As with any CNS-active drug, fluoxetine has the potential to impair judgment, thinking, or motor skills. Patients should be cautioned about operating hazardous machinery, including automobiles, until they are reasonably certain that the drug treatment does not affect them adversely.
Because of the long elimination half-lives of the parent drug and its major active metabolite, changes in dose will not be fully reflected in plasma for several weeks, affecting both strategies for titration to final dose and withdrawal from treatment. This is of potential consequence when drug discontinuation is required or when drugs are prescribed that might interact with fluoxetine and norfluoxetine following the discontinuation of fluoxetine [see Clinical Pharmacology (12.3)] .
During marketing of fluoxetine, SNRIs, and SSRIs, there have been spontaneous reports of adverse reactions occurring upon discontinuation of these drugs, particularly when abrupt, including the following: dysphoric mood, irritability, agitation, dizziness, sensory disturbances (e.g., paresthesias such as electric shock sensations), anxiety, confusion, headache, lethargy, emotional lability, insomnia, and hypomania. While these reactions are generally self-limiting, there have been reports of serious discontinuation symptoms. Patients should be monitored for these symptoms when discontinuing treatment with fluoxetine. A gradual reduction in the dose rather than abrupt cessation is recommended whenever possible. If intolerable symptoms occur following a decrease in the dose or upon discontinuation of treatment, then resuming the previously prescribed dose may be considered. Subsequently, the healthcare provider may continue decreasing the dose but at a more gradual rate. Plasma fluoxetine and norfluoxetine concentration decrease gradually at the conclusion of therapy which may minimize the risk of discontinuation symptoms with this drug.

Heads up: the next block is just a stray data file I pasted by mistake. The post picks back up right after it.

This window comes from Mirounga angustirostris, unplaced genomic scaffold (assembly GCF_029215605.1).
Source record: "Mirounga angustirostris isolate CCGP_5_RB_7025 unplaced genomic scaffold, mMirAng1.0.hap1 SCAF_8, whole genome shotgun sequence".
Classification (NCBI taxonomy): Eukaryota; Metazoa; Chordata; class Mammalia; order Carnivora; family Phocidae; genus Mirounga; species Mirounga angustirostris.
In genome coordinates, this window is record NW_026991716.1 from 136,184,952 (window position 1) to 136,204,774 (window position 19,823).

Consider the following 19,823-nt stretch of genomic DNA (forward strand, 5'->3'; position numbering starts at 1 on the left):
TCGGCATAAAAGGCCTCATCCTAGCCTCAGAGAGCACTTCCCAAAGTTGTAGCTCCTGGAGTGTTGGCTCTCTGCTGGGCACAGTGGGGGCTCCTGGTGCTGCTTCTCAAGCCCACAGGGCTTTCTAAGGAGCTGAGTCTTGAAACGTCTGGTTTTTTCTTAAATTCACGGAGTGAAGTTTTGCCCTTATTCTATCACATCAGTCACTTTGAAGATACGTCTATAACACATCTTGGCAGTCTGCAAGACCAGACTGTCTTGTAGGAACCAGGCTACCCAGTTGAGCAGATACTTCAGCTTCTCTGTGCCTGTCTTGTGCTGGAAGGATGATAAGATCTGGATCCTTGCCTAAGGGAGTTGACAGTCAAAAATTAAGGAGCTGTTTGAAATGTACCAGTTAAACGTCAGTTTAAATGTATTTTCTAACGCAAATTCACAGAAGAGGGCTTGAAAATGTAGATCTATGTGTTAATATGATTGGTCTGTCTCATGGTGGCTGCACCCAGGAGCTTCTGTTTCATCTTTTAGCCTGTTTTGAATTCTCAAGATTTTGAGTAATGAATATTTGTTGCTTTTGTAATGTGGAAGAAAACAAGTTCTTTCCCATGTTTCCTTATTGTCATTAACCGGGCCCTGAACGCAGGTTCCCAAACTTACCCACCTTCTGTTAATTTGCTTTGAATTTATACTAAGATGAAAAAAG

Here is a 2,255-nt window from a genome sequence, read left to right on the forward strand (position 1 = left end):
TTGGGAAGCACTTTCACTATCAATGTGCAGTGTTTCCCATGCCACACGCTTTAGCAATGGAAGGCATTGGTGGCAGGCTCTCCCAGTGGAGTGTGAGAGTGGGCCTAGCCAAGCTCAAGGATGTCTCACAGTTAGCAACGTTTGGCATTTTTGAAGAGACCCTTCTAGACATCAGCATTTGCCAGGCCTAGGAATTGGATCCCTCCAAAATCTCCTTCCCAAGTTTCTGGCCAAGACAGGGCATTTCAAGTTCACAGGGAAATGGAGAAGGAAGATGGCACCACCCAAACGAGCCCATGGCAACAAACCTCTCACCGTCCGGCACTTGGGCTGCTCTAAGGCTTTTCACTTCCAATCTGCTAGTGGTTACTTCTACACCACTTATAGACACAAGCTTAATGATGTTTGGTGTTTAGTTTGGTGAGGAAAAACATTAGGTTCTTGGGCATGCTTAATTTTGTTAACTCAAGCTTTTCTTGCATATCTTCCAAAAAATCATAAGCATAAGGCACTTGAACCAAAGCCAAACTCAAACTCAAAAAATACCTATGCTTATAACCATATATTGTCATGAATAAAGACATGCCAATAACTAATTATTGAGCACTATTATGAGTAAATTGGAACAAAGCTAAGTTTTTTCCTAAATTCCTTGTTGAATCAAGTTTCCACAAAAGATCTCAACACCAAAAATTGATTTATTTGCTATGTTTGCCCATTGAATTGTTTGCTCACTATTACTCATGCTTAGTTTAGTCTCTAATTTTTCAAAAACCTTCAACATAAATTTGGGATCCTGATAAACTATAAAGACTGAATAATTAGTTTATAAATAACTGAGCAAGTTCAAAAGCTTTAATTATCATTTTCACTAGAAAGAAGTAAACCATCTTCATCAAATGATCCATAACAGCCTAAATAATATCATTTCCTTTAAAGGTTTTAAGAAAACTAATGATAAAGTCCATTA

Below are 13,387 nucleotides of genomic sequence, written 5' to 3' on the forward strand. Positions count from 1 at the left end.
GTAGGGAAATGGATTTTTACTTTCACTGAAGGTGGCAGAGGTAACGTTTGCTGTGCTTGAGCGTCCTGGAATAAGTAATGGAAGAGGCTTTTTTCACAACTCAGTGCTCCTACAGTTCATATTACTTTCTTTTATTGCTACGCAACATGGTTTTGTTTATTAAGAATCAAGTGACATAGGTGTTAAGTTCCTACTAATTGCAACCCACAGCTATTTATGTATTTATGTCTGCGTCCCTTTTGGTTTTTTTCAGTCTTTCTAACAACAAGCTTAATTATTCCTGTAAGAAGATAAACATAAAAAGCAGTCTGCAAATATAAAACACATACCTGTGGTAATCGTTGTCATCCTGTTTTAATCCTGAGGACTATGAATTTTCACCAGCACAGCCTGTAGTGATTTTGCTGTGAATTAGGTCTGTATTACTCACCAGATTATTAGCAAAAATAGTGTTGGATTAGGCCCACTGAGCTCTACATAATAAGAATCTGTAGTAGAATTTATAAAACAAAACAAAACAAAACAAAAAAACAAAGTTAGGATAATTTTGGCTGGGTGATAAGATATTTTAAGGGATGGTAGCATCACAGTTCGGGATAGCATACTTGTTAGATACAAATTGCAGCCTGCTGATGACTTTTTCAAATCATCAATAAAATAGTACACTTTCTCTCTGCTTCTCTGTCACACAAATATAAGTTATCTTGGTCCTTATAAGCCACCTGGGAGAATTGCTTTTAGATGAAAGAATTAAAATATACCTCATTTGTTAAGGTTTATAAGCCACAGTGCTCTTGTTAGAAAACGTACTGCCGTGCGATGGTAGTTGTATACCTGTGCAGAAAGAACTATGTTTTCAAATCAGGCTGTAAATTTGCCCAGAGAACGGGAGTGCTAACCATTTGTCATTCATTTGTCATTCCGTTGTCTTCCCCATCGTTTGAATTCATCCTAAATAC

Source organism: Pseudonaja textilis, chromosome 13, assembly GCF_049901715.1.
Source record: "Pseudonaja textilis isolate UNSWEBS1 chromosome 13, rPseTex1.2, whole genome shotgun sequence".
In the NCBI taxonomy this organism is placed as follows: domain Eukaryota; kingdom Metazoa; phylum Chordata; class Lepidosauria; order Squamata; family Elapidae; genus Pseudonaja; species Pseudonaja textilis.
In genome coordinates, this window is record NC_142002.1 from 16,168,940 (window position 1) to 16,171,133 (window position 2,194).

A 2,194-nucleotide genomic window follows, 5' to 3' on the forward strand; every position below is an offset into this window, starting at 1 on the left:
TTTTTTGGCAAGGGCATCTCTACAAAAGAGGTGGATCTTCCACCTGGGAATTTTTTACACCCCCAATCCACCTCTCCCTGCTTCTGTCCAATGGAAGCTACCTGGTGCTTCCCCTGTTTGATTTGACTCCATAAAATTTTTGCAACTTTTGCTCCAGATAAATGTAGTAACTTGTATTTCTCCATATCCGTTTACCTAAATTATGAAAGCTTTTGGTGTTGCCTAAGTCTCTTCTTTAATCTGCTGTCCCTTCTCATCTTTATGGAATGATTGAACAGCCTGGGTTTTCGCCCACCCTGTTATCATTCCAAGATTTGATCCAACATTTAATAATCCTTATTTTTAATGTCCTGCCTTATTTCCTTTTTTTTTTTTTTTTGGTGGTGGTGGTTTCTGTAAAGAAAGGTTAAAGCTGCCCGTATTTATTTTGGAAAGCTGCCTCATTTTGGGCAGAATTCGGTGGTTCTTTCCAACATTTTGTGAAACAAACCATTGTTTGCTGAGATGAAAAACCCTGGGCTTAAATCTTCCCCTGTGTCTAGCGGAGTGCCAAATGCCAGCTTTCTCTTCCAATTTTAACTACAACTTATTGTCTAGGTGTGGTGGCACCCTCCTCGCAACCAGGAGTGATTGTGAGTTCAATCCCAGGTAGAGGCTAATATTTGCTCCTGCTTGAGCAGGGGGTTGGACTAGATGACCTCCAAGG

Use of SSRIs, including fluoxetine, may cause symptoms of sexual dysfunction [see Adverse Reactions (6.1)]. In male patients, SSRI use may result in ejaculatory delay or failure, decreased libido, and erectile dysfunction. In female patients, SSRI use may result in decreased libido and delayed or absent orgasm.
It is important for prescribers to inquire about sexual function prior to initiation of fluoxetine and to inquire specifically about changes in sexual function during treatment, because sexual function may not be spontaneously reported. When evaluating changes in sexual function, obtaining a detailed history (including timing of symptom onset) is important because sexual symptoms may have other causes, including the underlying psychiatric disorder. Discuss potential management strategies to support patients in making informed decisions about treatment.
The following adverse reactions are discussed in more detail in other sections of the labeling:
- Suicidal Thoughts and Behaviors in Children, Adolescents, and Young Adults [see Boxed Warning and Warnings and Precautions (5.1)]
- Serotonin Syndrome [see Warnings and Precautions (5.2)]
- Allergic Reactions and Rash [see Warnings and Precautions (5.3)]
- Screening Patients for Bipolar Disorder and Monitoring for Mania/Hypomania [see Warnings and Precautions (5.4)]
- Seizures [see Warnings and Precautions (5.5)]
- Altered Appetite and Weight [see Warnings and Precautions (5.6)]
- Abnormal Bleeding [see Warnings and Precautions (5.7)]
- Angle-Closure Glaucoma [see Warnings and Precautions (5.8)]